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1991-11-15-12 Ureteropelvic junction obstruction, invasive procedures © Dell"Agnola

Ureteropelvic junction obstruction, invasive procedures

Carlo Alberto Dell"Agnola, MD, Barbara Tadini MD, Luigi Carmignani, MD, Maria Bellotti, MD, Luciano Ghisoni, MD, Mauro Buscaglia, MD

Address correspondence to Carlo A. Dell"Agnola, MD, University of Milan - Italy, Dept. of Pediatric Surgery - Istituti Clinici di Perfezionamento, Via Petrarca 18, 20123 - Milano, Italy; Ph: 39-2-4800-2063; Fax: 39-2-5830-9597; ¶ Dept. of Urology - Ospedale S.Gerardo-Monza, ºDept. of Ob-Gyn, Ospedale S.Paolo

Synonyms: None.

Definition: Obstruction of the urinary tract at the junction of the renal pelvis and the ureter.

Prevalence: Unknown. M5:F1 in cases diagnosed postnatally.

Etiology: Sporadic, but familial cases have been reported.

Pathogenesis: In most cases, ureteropelvic junction obstruction seems to be of functional nature. Abnormalities in the development of the innervation of the muscularis of the ureter seem to play an important role in the pathogenesis of ureteropelvic junction obstruction.

Associated anomalies: Extraurinary anomalies in up to 19% of cases and include: Hirschsprung"s disease, cardiovascular abnormalities, neural tube defects, sagittal synostosis, mandibular hypoplasia, esophageal atresia and distal fistula, imperforate anus, syndactiyly.

Differential diagnosis: Includes multicystic dysplastic kidneys and perinephric urinoma secondary to rupture of the severely dilated renal pelvis.

Prognosis: Good.

Management: Unilateral ureteropelvic junction obstruction should not alter standard obstetrical management as long as the contralateral kidney looks normal. Management of bilateral ureteropelvic junction obstruction depends upon the gestational age, amount of amniotic fluid and functional renal reserve provided by chemical analysis of a fetal urine sample. Associated anomalies should always be searched for and rapid fetal karyotyping is indicated.

MESH Ureteral obstruction ICD9 753.2 CDC 753.210


Invasive procedures or fetal surgery to drain obstructed urinary tract appear as an attractive extension of prenatal diagnosis but mixed results may decrease the value of these prenatal interventions1. Even a less invasive procedure such as fetal urine sampling for the evaluation of renal function may be questionable, and the predictive value of urine testing is controversial2. Moreover, a high incidence of maternal and fetal complications has been reported after these procedures3 (Table 1). Major neonatal complications related to prenatal procedures can also occur. The following case illustrates limits and possible complications that must be taken into account by the obstetrician planning invasive intervention on fetal uropathy.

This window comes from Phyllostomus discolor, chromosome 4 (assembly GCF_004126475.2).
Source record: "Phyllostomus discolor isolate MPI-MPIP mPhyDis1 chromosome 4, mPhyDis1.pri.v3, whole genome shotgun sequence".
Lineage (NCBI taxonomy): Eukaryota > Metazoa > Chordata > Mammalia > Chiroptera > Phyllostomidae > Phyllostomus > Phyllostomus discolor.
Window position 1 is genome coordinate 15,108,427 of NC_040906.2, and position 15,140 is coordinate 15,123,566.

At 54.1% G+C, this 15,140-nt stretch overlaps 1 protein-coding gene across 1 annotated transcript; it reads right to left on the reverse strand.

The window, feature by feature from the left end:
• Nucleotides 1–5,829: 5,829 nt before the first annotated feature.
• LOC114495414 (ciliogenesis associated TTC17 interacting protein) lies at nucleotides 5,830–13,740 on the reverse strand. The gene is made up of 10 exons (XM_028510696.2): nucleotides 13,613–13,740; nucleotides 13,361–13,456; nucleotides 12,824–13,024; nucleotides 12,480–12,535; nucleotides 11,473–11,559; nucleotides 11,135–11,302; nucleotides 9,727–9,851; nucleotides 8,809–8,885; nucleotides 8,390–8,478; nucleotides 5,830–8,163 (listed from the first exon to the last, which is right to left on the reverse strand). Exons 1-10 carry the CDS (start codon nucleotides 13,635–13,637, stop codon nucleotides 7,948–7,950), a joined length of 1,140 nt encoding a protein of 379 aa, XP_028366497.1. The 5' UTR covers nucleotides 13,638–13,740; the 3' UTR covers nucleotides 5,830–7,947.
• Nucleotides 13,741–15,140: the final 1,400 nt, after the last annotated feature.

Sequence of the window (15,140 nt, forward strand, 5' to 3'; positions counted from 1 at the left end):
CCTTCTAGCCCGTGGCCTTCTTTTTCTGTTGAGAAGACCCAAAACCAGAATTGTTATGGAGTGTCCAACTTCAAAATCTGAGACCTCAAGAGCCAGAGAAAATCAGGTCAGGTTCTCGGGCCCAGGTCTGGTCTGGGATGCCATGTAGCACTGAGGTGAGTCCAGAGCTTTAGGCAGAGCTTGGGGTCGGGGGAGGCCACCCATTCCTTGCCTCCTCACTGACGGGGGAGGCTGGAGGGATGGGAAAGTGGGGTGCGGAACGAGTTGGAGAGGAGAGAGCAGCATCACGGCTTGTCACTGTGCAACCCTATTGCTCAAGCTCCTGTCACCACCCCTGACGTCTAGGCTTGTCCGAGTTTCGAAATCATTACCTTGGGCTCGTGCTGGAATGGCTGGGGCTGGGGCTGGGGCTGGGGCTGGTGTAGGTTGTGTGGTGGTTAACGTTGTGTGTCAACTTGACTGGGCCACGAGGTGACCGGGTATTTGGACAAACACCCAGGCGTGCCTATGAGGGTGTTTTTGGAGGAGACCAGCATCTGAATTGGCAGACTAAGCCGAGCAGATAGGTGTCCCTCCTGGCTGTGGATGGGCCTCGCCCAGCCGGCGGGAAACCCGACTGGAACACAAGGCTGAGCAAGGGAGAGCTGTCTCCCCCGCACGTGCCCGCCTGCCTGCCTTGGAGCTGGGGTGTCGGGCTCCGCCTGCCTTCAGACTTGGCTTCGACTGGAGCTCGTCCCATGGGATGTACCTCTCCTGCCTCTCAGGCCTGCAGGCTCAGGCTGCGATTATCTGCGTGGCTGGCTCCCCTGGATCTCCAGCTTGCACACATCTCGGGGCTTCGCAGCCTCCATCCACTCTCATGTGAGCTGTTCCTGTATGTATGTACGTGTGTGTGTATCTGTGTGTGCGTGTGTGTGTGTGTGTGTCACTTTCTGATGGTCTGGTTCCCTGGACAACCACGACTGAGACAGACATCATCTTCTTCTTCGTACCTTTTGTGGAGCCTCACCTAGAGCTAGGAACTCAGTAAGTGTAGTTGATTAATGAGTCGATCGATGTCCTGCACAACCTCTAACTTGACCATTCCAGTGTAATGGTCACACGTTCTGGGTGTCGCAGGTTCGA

Table 1: Complications of fetal intervention3

g shunt migration

g poor drainage

g onset of labor within 48 hours

g urinary ascites

g chorioamnionitis

g extrusion of shunt into peritoneal cavity

g amniotic fluid leak

g perforated jejunum

g placental hemorrhage

g periureteral scarring

Case report

Prenatal management

A 25-year-old white woman G1P0 was referred to our Perinatal Unit after a routine ultrasound scan raised the suspicion of unilateral obstructive uropathy at 32 weeks. On our ultrasound examination, the diagnosis of renal cyst (41 x 46 mm) and severe hydronephrosis was made (fig. 1).

Figure 1: Prenatal ultrasound scan before drainage of the hydronephrotic kidney (top) and 10 days after drainage (bottom).

An echocardiography revealed mitral regurgitation. We had previously observed a case of heart failure following compression by a renal mass. Therefore, aggressive intervention consisting of renal drainage was decided upon in order to avoid further possible compressive complications. At 33 weeks, 50 cc of fetal urine were drained from the kidney using a 20 gauge needle under continuous ultrasound guidance. A fetal blood sample was also obtained from the placental insertion of the umbilical cord for rapid fetal karyotyping. The whole procedure lasted 10 minutes and the kidney appeared to be totally emptied. Fetal renal function was assessed (Table 2) showing the following results: Natrium: 78 mEq/l, Chloride: 76 mEq/l and osmolarity: 226 mOsm/l. The fetal karyotype was normal (46, XX).

A repeat ultrasound examination at 35 weeks and 2 days demonstrated the reformation of the renal cyst (42 x 43 mm). Controversies in the interpretation of functional and sonographic data did not allow a definitive diagnosis. At this point the suspicion was that the renal puncture had caused a urinary fistula; in fact, the posterior localization of the cystic mass led us not to consider a ureteropelvic junction obstruction. A cesarean section was decided upon at 38 weeks for breech presentation. A female neonate weighing 3020g was delivered (Apgar 6 and 10 at 5 and 10 minutes).